U.S. customs officials have detained since Tuesday an Ecuadoran jet cargo plane carrying military equipment, including Israeli-manufactured munitions, at New York's John F. Kennedy International Airport.

Officials at the State Department said there was no reason to believe the arms were bound for Argentina. The Ecuadoran airline and Israel denied any such intent.

The Boeing 707, which belongs to the state-owned Ecuatoriana Airlines, was described as "packed with cargo that included engine parts, bombs and bomb racks," according to informed government sources.

It landed in New York without an in-transit license, required under American law when an aircraft is carrying articles found on a munitions list maintained by the State Department.

The Ecuadoran Embassy filed an application yesterday for such a license, according to a department official.

There have been a flurry of rumors recently about Argentine attempts to purchase needed military equipment in various parts of the world. A source in London yesterday said the detained plane at JFK was destined for Argentina. On Tuesday, a dispatch from South Africa reported arms from that country were being sent aboard a Uruguayan transport plane marked as tractor parts. South Africa later denied the report.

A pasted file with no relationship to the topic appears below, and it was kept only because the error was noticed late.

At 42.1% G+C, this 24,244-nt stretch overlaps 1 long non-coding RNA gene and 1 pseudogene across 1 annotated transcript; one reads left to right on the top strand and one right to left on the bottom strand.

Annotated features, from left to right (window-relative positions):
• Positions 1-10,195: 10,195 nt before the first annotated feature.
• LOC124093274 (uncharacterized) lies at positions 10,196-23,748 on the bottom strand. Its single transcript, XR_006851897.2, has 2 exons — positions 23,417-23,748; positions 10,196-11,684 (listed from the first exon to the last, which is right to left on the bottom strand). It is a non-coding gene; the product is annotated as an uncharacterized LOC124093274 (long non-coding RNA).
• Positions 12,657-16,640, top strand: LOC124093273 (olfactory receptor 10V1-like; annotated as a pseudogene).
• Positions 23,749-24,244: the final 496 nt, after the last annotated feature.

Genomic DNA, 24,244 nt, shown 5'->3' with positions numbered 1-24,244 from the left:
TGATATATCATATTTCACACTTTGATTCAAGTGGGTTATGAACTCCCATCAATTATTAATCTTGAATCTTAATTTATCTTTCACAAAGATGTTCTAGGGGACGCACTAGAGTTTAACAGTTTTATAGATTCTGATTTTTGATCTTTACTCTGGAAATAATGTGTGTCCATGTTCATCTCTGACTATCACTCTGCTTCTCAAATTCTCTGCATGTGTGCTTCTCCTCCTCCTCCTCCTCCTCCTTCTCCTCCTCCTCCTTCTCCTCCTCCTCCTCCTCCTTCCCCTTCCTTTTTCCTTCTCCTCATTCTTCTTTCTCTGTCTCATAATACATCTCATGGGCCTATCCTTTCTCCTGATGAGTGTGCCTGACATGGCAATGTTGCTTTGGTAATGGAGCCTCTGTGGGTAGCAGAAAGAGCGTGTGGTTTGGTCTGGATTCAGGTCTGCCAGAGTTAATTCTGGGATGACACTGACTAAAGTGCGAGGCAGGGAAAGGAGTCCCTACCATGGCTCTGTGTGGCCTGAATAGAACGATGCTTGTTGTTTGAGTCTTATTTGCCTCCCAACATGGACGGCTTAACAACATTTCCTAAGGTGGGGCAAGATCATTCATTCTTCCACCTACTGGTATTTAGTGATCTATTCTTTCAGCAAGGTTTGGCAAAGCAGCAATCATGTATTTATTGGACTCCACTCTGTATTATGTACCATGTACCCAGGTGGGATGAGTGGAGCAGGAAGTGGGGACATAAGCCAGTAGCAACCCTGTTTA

The materiel aboard the Ecuadoran plane, according to Gustavo Izurieta, Miami general manager of Ecuatoriana Airlines, was "destined for the Ecuadoran Air Force."

A Washington source said yesterday the material appeared to be associated with a recent Ecuadoran purchase of six Israeli-built fighter planes.

The cargo plane, according to Izurieta, had been overhauled in Israel under a contract between the Ecuadoran Air Force and Israel Aircraft Industries, Ltd. The Ecuadorans were taking advantage of the flight back to Ecuador to bring aviation spare parts and logistical materials," Izurieta said.

The 707 flew into JFK Tuesday morning for refueling after an intervening stop at Shannon, Ireland, according to Izurieta. While at the New York airport, it was subjected to a spot customs check under "Operation Exodus," the Reagan administration's program to prevent the unauthorized export of technical equipment of military value to the Soviet Bloc or Third World countries.

Officials said inspectors found the cargo did not reflect what was on the plane's manifest, which reportedly referred only to engine spare parts.

Washington Post correspondent William Claiborne reported from Jerusalem that Israeli Foreign Ministry officials told British Ambassador Patrick Moberly there was no basis for reports that the plane was destined for Argentina.

Israeli officials said Israel has no intention of interfering in the British-Argentine conflict and that no new arms contracts have been signed since the Falklands crisis erupted.